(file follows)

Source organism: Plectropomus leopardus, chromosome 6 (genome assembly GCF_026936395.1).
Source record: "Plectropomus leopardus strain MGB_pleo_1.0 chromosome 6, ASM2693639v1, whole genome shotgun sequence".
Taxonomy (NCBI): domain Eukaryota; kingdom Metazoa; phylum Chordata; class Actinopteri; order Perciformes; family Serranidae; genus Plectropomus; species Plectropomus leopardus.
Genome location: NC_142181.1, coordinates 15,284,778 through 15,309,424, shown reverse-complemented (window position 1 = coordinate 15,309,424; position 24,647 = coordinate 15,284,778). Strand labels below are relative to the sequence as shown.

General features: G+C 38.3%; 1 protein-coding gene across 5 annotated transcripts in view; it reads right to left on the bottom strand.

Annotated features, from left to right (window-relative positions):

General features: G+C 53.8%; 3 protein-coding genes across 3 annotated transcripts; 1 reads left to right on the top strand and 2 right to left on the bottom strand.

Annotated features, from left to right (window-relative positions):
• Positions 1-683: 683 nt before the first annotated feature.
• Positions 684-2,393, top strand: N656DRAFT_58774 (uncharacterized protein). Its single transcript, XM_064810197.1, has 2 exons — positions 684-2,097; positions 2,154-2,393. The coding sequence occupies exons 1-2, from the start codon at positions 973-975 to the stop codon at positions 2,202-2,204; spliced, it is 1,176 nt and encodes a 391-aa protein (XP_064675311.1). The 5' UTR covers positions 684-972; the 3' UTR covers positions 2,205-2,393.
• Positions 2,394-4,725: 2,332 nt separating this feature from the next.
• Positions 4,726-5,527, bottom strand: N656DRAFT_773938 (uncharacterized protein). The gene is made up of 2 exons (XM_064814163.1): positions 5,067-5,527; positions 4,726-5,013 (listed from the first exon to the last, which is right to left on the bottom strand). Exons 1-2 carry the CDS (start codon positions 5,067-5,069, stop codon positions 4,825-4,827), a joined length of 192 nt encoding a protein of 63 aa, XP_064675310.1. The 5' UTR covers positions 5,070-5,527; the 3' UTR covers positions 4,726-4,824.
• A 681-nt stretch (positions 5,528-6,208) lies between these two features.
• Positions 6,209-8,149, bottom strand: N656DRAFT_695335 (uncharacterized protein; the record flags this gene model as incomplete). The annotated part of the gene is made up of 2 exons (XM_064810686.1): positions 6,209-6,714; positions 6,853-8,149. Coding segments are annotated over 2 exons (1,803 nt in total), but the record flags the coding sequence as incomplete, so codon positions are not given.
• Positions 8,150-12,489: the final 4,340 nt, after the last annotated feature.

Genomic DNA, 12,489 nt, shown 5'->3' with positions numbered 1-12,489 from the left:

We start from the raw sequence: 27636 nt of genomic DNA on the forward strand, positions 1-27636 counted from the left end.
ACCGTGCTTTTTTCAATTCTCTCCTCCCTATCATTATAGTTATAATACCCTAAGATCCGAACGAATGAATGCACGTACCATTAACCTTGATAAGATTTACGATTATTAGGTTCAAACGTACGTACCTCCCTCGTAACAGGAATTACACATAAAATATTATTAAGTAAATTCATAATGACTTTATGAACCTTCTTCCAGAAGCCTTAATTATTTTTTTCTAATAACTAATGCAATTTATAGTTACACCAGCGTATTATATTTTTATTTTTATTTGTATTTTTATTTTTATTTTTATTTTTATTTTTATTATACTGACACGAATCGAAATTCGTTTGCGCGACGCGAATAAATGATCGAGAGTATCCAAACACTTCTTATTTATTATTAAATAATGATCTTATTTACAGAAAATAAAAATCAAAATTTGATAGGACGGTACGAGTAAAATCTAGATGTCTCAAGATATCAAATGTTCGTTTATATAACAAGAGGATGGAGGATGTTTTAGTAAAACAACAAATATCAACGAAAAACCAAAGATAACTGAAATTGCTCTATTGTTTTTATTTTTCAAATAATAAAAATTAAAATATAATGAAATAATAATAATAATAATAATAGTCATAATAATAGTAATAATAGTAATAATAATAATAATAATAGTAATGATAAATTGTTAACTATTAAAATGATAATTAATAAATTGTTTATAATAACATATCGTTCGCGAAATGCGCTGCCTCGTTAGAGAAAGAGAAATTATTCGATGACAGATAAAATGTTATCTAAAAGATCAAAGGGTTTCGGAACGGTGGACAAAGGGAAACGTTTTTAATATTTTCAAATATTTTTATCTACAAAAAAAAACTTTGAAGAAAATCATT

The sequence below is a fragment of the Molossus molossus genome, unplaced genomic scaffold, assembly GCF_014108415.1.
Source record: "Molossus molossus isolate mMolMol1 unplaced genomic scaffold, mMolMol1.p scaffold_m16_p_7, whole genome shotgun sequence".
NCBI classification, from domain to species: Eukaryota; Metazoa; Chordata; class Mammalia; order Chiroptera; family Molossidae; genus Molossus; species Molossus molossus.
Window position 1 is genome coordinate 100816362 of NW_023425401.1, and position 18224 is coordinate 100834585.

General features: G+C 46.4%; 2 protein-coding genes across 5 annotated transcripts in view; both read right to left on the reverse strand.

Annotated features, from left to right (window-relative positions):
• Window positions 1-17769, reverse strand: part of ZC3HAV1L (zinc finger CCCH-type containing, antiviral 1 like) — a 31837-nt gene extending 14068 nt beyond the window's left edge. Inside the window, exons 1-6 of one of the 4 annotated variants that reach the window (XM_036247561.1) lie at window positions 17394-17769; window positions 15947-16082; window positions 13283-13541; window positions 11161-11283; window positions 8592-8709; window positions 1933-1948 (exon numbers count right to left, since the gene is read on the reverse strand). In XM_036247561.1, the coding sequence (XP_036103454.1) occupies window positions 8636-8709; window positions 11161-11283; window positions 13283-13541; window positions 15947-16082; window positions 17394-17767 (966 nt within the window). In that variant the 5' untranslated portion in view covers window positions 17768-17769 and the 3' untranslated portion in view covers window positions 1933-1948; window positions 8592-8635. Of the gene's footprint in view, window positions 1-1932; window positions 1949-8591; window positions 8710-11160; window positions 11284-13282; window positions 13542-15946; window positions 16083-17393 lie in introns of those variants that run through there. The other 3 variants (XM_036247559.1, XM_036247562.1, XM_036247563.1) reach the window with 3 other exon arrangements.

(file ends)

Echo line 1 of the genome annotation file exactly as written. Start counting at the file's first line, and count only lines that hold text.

Source organism: Plectropomus leopardus, chromosome 6 (genome assembly GCF_026936395.1).